Given the importance of heterochromatin to genome stability, it had been difficult to understand how heterochromatin-poor early embryos and naïve stem cells accommodate active retrotransposons, for example, but recent work suggests that piwi-based RNAi mechanisms [22,23] and/or the deposition of the histone variant, H3.3, and specific histone chaperones [2426], silences retrotransposons until heterochromatic marks are deposited. Notably, however, some early retrotransposon activity, such as that resulting in the presence of the long non-coding RNA (ncRNA), HERV, in primate cells, is crucial in early embryos and naïve stem cells [27,28]. In aging or cancerous cells, where piRNAs are not prevalent, retrotransposon activity can wreak havoc on chromatin organization [15,18]. This does not preclude the fact, however, that many repeats, such as those in PCH, are transcribed at low levels in differentiated cells and some of these ncRNAs complex with HBPs and serve as adaptors to help target their binding (e.g. [3,29,30]).

Formation of the heterochromatin compartment

An intriguing aspect of the transition from pluripotency involves the rDNA repeats. In naïve mouse embryonic stem cells (mESCs), all or almost all rDNA cassettes are active, while in differentiated cells, approximately half are inactive and condensed into heterochromatin [31]. The silencing is specifically mediated by pRNA, which is transcribed from the rDNA promoter region and binds TIP5 within the nucleolar remodeling complex [32]. Interestingly, this rDNA heterochromatization has recently been shown to be a necessary step for exiting pluripotency. If pRNA is removed, cells remain pluripotent, with very low levels of heterochromatin [33]. Earlier work had shown that knockdown of the pRNA partner, TIP5, disrupts rDNA heterochromatization in fibroblasts, resulting in disorganization and unfolding of PNH, including the non-rDNA sequences localized there [32,34], and that deletion of rDNA cassettes decreases the levels of global heterochromatin [35]. Notably, knockdown of the linker histone H1 has recently been shown to disrupt nucleolar structure as well. Unexpectedly, H1 not only interacted with silencing enzymes in the nucleolus but also with many proteins involved in early ribosomal RNA transcription and processing, suggesting H1 may be involved in maintaining the balance between active and inactive rDNA loci [36]. Taken together, these findings further buttress an attractive model which postulates that silenced rDNA seeds the formation of the heterochromatic compartment [3739]. Consistent with this model, PCH accumulates around pre-nucleolar bodies at the mid-zygote stage [40].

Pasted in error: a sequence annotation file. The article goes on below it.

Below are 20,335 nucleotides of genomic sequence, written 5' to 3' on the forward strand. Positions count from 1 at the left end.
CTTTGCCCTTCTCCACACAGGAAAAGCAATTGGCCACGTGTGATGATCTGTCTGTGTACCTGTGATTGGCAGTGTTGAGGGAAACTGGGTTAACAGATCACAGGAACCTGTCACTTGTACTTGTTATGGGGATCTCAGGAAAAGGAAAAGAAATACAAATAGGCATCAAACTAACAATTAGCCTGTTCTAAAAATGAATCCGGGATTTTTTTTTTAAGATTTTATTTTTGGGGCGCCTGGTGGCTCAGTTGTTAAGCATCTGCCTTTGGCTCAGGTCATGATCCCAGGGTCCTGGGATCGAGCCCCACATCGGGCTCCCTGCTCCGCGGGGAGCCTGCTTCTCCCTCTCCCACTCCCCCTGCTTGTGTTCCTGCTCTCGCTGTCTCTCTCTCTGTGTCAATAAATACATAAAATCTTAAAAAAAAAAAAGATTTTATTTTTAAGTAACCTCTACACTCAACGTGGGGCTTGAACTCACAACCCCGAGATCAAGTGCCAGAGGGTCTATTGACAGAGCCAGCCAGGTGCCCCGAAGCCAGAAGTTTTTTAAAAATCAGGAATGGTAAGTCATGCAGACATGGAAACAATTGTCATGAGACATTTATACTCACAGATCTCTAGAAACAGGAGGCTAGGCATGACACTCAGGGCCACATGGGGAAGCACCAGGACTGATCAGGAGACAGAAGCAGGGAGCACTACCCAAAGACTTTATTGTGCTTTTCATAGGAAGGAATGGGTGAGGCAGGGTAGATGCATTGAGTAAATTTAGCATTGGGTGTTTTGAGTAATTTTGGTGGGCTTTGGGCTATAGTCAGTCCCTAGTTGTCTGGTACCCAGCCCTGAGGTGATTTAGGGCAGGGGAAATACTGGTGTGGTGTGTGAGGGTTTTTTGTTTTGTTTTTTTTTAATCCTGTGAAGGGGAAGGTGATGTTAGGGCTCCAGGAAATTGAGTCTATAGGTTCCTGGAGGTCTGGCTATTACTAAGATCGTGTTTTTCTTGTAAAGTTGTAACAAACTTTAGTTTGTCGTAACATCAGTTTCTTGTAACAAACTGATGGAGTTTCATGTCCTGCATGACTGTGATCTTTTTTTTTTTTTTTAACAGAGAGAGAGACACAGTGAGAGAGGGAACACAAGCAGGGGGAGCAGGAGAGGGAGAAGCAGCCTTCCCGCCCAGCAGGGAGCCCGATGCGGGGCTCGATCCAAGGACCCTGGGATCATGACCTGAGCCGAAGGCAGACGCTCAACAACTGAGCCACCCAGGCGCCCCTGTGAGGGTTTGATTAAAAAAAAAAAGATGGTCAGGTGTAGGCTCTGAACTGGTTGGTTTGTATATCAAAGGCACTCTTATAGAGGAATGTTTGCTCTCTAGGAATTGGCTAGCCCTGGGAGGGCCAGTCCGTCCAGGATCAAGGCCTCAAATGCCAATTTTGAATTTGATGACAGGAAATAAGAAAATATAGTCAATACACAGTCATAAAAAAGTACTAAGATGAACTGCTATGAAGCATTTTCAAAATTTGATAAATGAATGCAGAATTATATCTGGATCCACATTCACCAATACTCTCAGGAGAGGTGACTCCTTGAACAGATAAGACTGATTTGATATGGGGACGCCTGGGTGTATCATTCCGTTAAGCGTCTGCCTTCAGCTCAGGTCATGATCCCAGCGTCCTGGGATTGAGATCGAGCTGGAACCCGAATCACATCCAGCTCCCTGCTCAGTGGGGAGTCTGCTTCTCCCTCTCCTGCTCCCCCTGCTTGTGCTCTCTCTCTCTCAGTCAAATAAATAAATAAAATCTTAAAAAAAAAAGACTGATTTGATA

Mechanism of heterochromatin compartmentalization

Although silenced rDNA may well seed heterochromatin formation, heterochromatin accumulates not only in the PNC, but also the PH and in spatially distinct PCH bodies in some cells. There are two main mechanisms at work in this compartmentalization: first, self-association of repetitive chromatin guided by biophysical principles, and second, tethering of these chromatin domains within the heterochromatic compartment.

Assembly of nuclear compartments within the membrane-free nucleoplasm can be modeled using self-organization principles based on molecular self-association, volume exclusion and phase partitioning [4144] and in the case of chromatin, polymer physics and the behavior of fractal globules [4547]. Simply put, early in G1, repetitive sequences, including rDNA, centromeric and telomeric sequences, are present at much higher concentrations than unique sequences and thus encounter one another more often, favoring self-association (the so-called “birds of feather stick together” model [45]. The resulting volume exclusion effects [4749] drive nuclear organization in what has been termed a dog-on-a-leash mechanism, where strong associations between repetitive sequences cause clustering and adjacent sequences are dragged along on the “leash”[50]. In this way, highly repetitive HADs may act as dominant seeds to probabilistically concentrate any nearby heterochromatin into the PNH, PCH and PH during reorganization after each mitosis. Consistent with a self-assembly model, it has been known for years that the relative compaction of heterochromatin can be reversibly manipulated simply by changes in osmotic strength [5153].

Crowding and clustering in turn favors concentration of HBPs at their sites of action. Proteins move with fractal kinetics through the compacted chromatin [47], with intermittent corralling within micro-regions (giving rise to anomalous intranuclear diffusion [46]. This increased residence time increases binding efficiency at a particular site since proteins have time to sample most binding sites within the corral. For example, as mentioned above, HP1α and β have been long known to be important global compactors of heterochromatin via their affinity with H3K9me sites and their propensity for oligomerization, which drives heterochromatic spreading [54]. Oligomerization would be favored in corrals with high monomer concentration.